Forgive me for skipping gleefully from topic to topic with no apparent method in the madness; preachers and apologists do it all the time, so… “sorry not sorry”!
Since the election of Donald Trump, I’ve realised that the only way to get more views, likes, follows and comments is to come up with a click-bait headline.
(Natasha: “So you’re following Trump’s example? Please at the very least don’t get his hairstyle.”)
The below is a trail of thought and an invitation to question, challenge and discuss, rather than a dogmatic conclusion. Part of my “mission” on this blog is to paint a “3-dimensional Jesus”, and part of that is recognising that the ‘soft cuddly Jesus’ figure we desire to claim for our own is cherry-picking the Gospels in a way any American “fundagelical” mega-church leader would be proud of! As far as is presented by the Synoptic Gospels, Jesus of Nazareth appeared to be in favour of retaining the punishments associated with the ‘Law of Moses’ (Torah).
1. ‘Whoever Speaks Evil of Father or Mother Must Surely Die’, Right? (Mark 7:10)
In Chapter 7 of Mark’s Gospel,1 we are told that ‘the Pharisees and some of the scribes who had come from Jerusalem gathered around [Jesus]’ and ‘noticed that some of his disciples were eating with defiled hands, that is, without washing them.’ (v1-2) When the Pharisees quizzed Jesus about this (v5), he responds as follows (v9-13):
‘You have a fine way of rejecting the commandment of God in order to keep your tradition! 10 For Moses said, “Honour your father and your mother”; and, “Whoever speaks evil of father or mother must surely die.” 11 But you say that if anyone tells father or mother, “Whatever support you might have had from me is Corban” (that is, an offering to God)— 12 then you no longer permit doing anything for a father or mother, 13 thus making void the word of God through your tradition that you have handed on. And you do many things like this.’
Whatever Jesus’s opinion on and interpretation of the Law (Torah),2 I think the unsettling potential inferences here are evident. In the narrative, Jesus is re-elevating the ‘Law of Moses’ above traditions about the Law which the Pharisees have layered on top of it. He quotes Leviticus 20:9 approvingly,3 which prescribes the death penalty for ‘all who curse father or mother’, and implies that one ought not to create any tradition which would supplant this commandment by equating the two commands in the same breath. On a rather curious tangent, a New English Translation (NET) footnote reads:4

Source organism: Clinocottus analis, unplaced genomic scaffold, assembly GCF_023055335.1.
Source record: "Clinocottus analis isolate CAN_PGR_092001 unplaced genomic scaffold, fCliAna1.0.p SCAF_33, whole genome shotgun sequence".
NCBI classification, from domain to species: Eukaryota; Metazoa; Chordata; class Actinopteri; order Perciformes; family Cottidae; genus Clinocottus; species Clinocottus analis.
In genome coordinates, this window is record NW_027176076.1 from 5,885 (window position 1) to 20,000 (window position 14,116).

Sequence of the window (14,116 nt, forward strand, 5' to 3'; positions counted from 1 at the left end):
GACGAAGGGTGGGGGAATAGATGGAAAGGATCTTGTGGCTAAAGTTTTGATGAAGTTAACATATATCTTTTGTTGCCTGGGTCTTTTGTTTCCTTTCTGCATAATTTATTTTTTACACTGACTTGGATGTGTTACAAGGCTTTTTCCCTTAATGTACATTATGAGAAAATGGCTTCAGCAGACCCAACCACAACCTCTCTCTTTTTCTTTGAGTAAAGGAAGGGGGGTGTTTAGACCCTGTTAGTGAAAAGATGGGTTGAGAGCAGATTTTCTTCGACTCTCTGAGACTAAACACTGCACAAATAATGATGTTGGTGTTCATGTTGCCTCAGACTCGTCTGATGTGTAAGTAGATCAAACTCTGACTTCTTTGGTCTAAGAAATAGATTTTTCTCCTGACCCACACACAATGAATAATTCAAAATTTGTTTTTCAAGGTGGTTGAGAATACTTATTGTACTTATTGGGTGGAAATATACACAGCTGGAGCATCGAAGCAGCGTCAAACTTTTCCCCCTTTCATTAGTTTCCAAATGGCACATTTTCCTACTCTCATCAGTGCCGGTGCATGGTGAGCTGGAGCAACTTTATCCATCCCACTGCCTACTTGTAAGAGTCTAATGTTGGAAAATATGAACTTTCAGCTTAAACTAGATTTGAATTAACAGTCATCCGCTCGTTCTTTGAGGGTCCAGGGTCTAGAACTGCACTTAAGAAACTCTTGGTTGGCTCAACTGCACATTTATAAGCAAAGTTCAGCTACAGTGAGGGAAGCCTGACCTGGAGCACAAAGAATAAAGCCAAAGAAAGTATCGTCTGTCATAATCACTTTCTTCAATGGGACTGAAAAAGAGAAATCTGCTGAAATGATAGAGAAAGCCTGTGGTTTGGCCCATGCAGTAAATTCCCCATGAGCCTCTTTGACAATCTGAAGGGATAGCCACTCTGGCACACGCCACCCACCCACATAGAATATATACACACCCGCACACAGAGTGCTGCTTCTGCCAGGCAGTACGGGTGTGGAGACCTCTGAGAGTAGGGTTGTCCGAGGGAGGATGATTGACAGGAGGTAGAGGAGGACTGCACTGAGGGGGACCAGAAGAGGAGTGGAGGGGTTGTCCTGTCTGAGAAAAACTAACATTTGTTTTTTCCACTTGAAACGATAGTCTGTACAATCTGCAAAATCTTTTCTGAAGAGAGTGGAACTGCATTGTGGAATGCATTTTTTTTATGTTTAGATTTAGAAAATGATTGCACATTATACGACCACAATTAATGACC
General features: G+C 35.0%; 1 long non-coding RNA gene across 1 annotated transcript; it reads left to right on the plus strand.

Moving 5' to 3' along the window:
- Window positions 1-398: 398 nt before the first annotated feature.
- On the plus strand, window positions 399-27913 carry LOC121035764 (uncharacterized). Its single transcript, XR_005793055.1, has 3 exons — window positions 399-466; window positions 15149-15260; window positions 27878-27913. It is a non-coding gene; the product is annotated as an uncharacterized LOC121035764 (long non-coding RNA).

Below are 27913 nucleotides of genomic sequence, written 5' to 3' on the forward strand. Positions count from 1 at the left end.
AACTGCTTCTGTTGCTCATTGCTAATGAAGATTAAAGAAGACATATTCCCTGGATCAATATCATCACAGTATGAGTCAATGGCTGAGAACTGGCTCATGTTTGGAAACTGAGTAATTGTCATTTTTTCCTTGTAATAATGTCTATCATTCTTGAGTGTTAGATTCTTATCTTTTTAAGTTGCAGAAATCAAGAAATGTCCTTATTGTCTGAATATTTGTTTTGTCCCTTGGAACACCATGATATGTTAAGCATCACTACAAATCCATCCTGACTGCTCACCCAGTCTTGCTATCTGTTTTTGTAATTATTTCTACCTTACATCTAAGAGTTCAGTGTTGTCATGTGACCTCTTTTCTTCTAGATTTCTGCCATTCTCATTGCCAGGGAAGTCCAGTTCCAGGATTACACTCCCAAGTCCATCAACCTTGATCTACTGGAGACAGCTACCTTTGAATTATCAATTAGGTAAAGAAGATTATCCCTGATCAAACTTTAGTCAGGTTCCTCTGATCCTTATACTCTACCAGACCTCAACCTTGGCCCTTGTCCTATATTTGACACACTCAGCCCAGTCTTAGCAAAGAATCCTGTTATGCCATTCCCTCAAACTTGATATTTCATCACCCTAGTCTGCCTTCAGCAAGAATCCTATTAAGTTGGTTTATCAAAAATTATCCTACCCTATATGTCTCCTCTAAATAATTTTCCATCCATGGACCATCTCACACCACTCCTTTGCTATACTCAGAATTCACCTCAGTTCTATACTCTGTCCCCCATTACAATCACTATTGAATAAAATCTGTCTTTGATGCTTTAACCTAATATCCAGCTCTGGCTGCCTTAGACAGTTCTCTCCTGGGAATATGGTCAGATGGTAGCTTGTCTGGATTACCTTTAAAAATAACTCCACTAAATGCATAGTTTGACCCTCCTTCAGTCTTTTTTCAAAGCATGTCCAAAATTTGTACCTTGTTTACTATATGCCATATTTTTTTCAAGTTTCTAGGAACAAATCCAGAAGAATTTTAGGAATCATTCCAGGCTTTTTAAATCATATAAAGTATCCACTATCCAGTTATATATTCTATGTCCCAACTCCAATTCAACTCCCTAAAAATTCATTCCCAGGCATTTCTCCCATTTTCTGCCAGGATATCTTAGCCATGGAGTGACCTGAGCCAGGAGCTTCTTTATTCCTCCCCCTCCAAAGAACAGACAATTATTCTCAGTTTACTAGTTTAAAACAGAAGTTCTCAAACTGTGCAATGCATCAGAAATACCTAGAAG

tn Heb “makes light of his father and his mother.” Almost all English versions render this as some variation of “curses his father or mother.”
So the original Hebrew text (as much sense to speak of such a thing) could well mean mocking one’s parents! (I’m done for…) Fortunately, I have covered Leviticus 20 in a previous post, where I argued that the context most likely concerns cultic rituals for Moloch. Given the bizarre context of incest, mediums and wizards, perhaps it is reasonable to conclude that what is being referred to here is some kind of symbolic cursing or hexing of one’s parents? Having said that, one has to admit that it is impossible to determine with exact certainty.
However, a virtually identical injunction with the same Hebrew word (קלל; qalal) appears in Exodus (21:17) in the context of prohibiting violence; verse 15 forbids striking one’s parents.5 According to Deuteronomy (27:11-26), someone who ‘dishonours father or mother’ is placed on a par with someone who: ‘misleads a blind person on the road’, ‘lies with any animal’ (which deserved death), or ‘takes a bribe to shed innocent blood’. Prior to this (21:18-21), it is decreed that ‘all the men of the town shall stone [a rebellious son] to death’; at least the reference to the hypothetical son being ‘a drunkard’ strongly implies ‘an adult son’. Phew!
Children (i.e. minors) are not necessarily off the hook. To my knowledge, nowhere in the Torah is it clear that children are exempt from legal penalties, at variance with modern expectations. In fact, in Numbers 16, three disobedient men were buried alive with ‘their wives, their children, their little ones’ (v27). A similar incident occurs in Joshua 7, where a man called Achan steals war booty, in the form of precious metals, from the Fall of Jericho and hides it in his tent. Consequently, ‘all Israel’ went and ‘burned them with fire, cast stones on them, and raised over him a great heap of stones’ (v25-26), where ‘them’ refers to ‘his sons and daughters, with his oxen, donkeys, and sheep, and his tent and all that he had’ (v24).6